As in linkage system 300, leaf spring system 400 enables bin door 204 to be in the open position such that bin door 204 does not need to be held or supported by the user. In addition, fresh food door 134 may be open or closed with bin door 204 in either the open or closed position.
Placing bin control interface 202 on front panel assembly 206 minimizes the wiring that has to be routed through a fresh food door hinge (not shown). Bin 200 uses various sensors and actuators to perform cooling and heating functions including thermistor(s) for sensing temperature, solid state thermoelectric device(s) for creating temperature differentials, fan(s) and damper(s) for circulating and directing air, as well as many switches and indicators for bin control interface 202. Typically, the opening in the door hinge (not shown) is quite small which means there is not enough room to pass through a large number of wires to connect the sensors, loads, and bin control interface 202 to main refrigerator control interface 124. Therefore, local (i.e. in the door) controls and control interface 202 are useful. Also, point of use controls add clarity of how to operate and are convenient for the user.
Bin 200 is completely self contained with its own local control and bin control interface 202.
In the exemplary embodiment, DC power is supplied via 12 VDC wire 502 and a ground wire 504 electrically coupled to a voltage regulator 506 to a micro-processor chip 510. Communication interface has a common wire 514 and a communication wire 516 electrically coupled to a serial bus 520. In one embodiment, communication interface is a serial communication link conforming to a GE Appliances 1-wire serial communication protocol. 12 VDC, ground, common, and communication wires 502, 504, 514 and 516, respectively, are sized to fit through fresh food door hinge. In one embodiment, chip 510 is a Hitachi H8/3687. Chip 510 has four outputs 522 electrically coupled to an H-bridge 526 for TE module 250 and pulse width modulation (PWM) drivers, which controls temperature of bin 200.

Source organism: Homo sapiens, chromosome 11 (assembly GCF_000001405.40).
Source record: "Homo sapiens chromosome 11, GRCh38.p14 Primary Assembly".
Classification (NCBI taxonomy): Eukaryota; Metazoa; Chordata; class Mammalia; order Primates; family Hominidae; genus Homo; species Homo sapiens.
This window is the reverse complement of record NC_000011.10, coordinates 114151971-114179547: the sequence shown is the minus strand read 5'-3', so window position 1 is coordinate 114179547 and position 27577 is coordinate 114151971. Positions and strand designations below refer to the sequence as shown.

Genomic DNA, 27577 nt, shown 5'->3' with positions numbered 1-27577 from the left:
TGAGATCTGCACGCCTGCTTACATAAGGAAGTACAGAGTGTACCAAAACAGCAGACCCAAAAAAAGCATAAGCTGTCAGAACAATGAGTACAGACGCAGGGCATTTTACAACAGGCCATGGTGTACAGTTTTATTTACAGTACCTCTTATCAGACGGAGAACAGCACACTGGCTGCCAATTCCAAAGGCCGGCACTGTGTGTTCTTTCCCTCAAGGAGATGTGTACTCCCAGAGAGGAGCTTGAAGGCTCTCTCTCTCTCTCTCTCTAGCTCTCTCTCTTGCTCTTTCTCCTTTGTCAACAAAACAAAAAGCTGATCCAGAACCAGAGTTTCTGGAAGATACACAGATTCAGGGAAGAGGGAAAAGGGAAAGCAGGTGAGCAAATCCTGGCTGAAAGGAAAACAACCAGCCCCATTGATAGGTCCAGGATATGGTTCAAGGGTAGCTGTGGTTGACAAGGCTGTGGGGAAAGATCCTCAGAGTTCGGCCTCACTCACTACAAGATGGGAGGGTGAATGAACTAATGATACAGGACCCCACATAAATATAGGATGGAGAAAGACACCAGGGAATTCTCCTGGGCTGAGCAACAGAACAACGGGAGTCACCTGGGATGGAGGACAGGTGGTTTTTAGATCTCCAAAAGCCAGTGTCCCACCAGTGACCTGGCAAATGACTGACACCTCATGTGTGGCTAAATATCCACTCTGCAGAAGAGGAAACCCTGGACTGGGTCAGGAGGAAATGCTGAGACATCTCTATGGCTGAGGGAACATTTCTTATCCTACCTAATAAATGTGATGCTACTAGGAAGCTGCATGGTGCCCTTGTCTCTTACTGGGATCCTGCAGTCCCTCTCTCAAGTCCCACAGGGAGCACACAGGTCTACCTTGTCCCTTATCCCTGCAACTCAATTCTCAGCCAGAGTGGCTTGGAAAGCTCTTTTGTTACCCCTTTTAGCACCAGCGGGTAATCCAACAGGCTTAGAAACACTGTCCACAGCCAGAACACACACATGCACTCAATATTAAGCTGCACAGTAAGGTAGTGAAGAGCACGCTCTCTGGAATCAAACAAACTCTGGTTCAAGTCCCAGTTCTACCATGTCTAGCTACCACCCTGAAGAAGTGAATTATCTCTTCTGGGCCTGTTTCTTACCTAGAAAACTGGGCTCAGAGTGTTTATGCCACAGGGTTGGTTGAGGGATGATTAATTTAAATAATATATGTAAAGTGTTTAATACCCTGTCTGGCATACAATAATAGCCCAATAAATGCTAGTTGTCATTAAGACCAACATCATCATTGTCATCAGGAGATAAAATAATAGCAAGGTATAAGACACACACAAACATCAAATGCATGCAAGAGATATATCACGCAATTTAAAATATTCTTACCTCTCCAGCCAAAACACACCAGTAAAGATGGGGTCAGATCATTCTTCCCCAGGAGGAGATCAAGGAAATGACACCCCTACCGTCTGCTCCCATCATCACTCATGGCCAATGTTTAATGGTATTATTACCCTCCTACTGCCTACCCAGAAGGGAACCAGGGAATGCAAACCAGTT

Heat removed from TE module 250 during the quick chill mode is dumped into fresh food compartment 102. Unfortunately, the thermal capacity of the refrigerator 100 to remove this heat is not infinite. Running TE module 250 at maximum power will in some cases exceed the sealed system's ability to remove this heat, causing a temperature rise in fresh food compartment 102 which will adversely affect performance. Efficiency of TE module 250 is also a strong function of applied voltage. Thus it is desirable to be able to regulate the output voltage to TE module 250 such that TE module 250 operates efficiently.
Driver circuit 602 utilizes an H-bridge circuit using 4 low-voltage MOSFETs connected between +12V and common DC rails. The drive circuits for the FETs are connected to output pins of a microcontroller with PWM capability. TE module 250 is connected between the midpoints of the upper and lower FETs. A choke rated to handle the appropriate DC current is placed in series with TE module 250 to absorb the AC component of the pulse width modulated voltage such that only the DC voltage is passed to TE module 250. In one embodiment, a shunt capacitor is placed in parallel with TE module 250 to aid the filtering. This capacitor is bipolar for a reversing driver as shown in
Passing only DC voltage to TE module 250 is useful. The maximum efficiency of TE module 250 is obtained at a fairly low voltage and capacity. Even though capacity of TE module 250 increases as voltage increases, the efficiency of decreases dramatically as the voltage is increased. Therefore, duty cycling TE module 250 at a high voltage does not achieve the same performance as operating at a lower voltage.
The performance of bin 200 is determined by the time it takes to cool items from room temperature to a desired chill temperature. Fresh food compartment 102 temperature impacts the cooling time. Local controls of bin 200 can send message(s) to the main refrigerator 100 control to lower the fresh food temperature, and delay any pending defrost cycle.